From no iPhone to New iPhone solving the car conundrum
June 13, 2009 6:58 PM   Subscribe

Buying First iPhone: Main question, how to deal with "the car problem"? Secondarily - What is a good Schedule Management app? Finally - Any general iphone advice? Apps, accessories, must haves?

Getting the new iPhone 3G S when it comes out. Moving from an old Windows Mobile Phone. This will be my first iPhone and first iPod like device since the original iPod like 6 years ago (I know, I am a Luddite).

So point is... don't assume I know anything about normal iPod/iPhone usage or lingo have any idea of the normal gear or apps or anything.

Questions in order of priority:

1. Solutions to the "car problem" - everything I have found about this is more than a year old. Has an elegant and inexpensive phone+charger+music via radio solution come up in that time?
If not what are the best components to get (I am more interested in the charger+music via radio side, I am not a big car phone talker).

2. Calendar / Schedule management - One of the main things I used my old phone for was calendar, task, reminder purposes. Used and enjoyed PocketBreeze for an "integrated today screen".
I suspect that the iPhone is designed better out of the box then my WinMobile phone, so maybe embedded calendar apps will suffice, but if not what do you suggest?

3. Anything else I gotta get? Advice, tips, favorite apps.
Bonus Points for #3: I really want to make use of the GPS capabilities (car navigation? geocaching apps?) and cool games. These are icing, not essential.
posted by DetonatedManiac to Technology (25 answers total) 12 users marked this as a favorite
1) I did a sweet little DIY setup in my car that ended up being pretty inexpensive. The iphone usually comes with this little white dock that serves as a charge/line-out. I rigged up something that fit in my cup holder (no more tipping/falling over!), took an AC adapter and a cassette adapter and hooked it all up. It's a bit permanent, but now I can just get in my car, plug in my phone, and I'm set for charging and music. I found the cassette adapter was a bit more useful than an FM transmitter, less interference/clearer sound.

2. Not too much experience with this one. I usually just did a combination of the default calendar and Remember The Milk.

3. Top Useful Apps: Remote, allows for controlling what iTunes is playing over WiFi; Cydia/BossPrefs/Winterboard and Themes (only if you feel like jailbreaking)
Top Games: Field Runners, awesome little tower defense/strategy game that sucks up a bunch of time; Scramble, a word puzzle game; and the New York Times crossword App.
posted by pyrom at 7:21 PM on June 13, 2009

For listening in the car, the easiest thing is to use a cassette adapter. I have this one and use it all the time, but have to agree with the negative reviews; the sound quality is terrible (I don't care, but you might) and you often have to stick it in a few times to get the tape deck to accept it. This one from Sony gets better reviews, so I'll recommend that!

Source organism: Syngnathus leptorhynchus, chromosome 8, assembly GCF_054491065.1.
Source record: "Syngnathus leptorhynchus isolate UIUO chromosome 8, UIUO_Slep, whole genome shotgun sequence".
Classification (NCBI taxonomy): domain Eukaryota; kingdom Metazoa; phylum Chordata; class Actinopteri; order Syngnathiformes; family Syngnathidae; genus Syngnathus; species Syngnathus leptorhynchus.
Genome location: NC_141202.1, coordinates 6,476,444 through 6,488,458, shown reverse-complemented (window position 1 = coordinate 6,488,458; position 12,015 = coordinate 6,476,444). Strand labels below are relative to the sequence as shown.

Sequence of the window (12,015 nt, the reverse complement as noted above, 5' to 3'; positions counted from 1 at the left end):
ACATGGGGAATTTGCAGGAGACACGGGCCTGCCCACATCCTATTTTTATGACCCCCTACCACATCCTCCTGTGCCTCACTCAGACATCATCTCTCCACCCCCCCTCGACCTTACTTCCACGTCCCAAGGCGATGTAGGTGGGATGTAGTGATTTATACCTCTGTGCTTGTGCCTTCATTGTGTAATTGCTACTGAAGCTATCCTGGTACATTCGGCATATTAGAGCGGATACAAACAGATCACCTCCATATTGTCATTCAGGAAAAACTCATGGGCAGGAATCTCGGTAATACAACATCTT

posted by escabeche at 7:23 PM on June 13, 2009

1. No, not unless your car stereo has a cassette deck or an auxiliary input jack. Any kind of FM transmitter is useless due to cellular interference. You can turn on Airplane Mode to eliminate it, but that means no calls/data.

2. My calendaring needs are minimal, so I'm not really qualified to talk about this.

3. Must have apps:

Google Voice Search - Pretty decent voice recognition search
Bank of America - If you are a B of A customer, they make a nice little online banking interface
Lose It! - Great free calorie counter (I've lost 10 pounds)
Shazam - Ever wonder what song you are listening to? Shazam will tell you.
Kindle/Stanza - The screen is on the small side, but the iPhone makes a very nice ebook reader
Remote - Control iTunes on your computer with your phone (iTunes must be already running, and you must be on the same WiFi network)
Sol Free - Solitaire! I'm kind of addicted
Urbanspoon - Let your phone tell you where to eat tonight

And a couple that are only really useful to house hunters, but they are REALLY useful:
Trulia - Find houses for sale in your immediate area
Zillow - Find property values anywhere
Loan-U-Later - Decent free monthly payment calculator
posted by Rock Steady at 7:33 PM on June 13, 2009

I've been looking into the car problem as well, and I would definitely recommend waiting. This is mainly because the 3gs supports the Bluetooth AD2P profile and has other bluetooth support that current accessories are not taking of.

I don't mean to bootstrap on your question, but what I'd like to see is a solution that offers the following:

Two modes:
1) Getting into the car and leaving the phone in my pocket. This should let me answer calls over the car stereo, interrupting whatever's playing if a call comes through. I suppose there'd have to be a microphone mounted somewhere. I'd also like to use the iphone's voice control system (routing a car microphone to the iphone's microphone over bluetooth). I've looked into some overhead microphone systems, but none seem to work incredibly well.

2) Mounting the phone on the dashboard. This should let me play music through the sound system and interact with the iphone using voice control. The mount should be stable and only require one connection (for both charging and playing music). There should not be interference in the sound system when charging. When a call comes through, either music from the iphone should stop playing or the sound system should switch over (e.g., if i'm using the radio). My steering wheel has up/down buttons (currently used to change radio stations or tracks), but I'd love to use this to vote up and down on Pandora songs.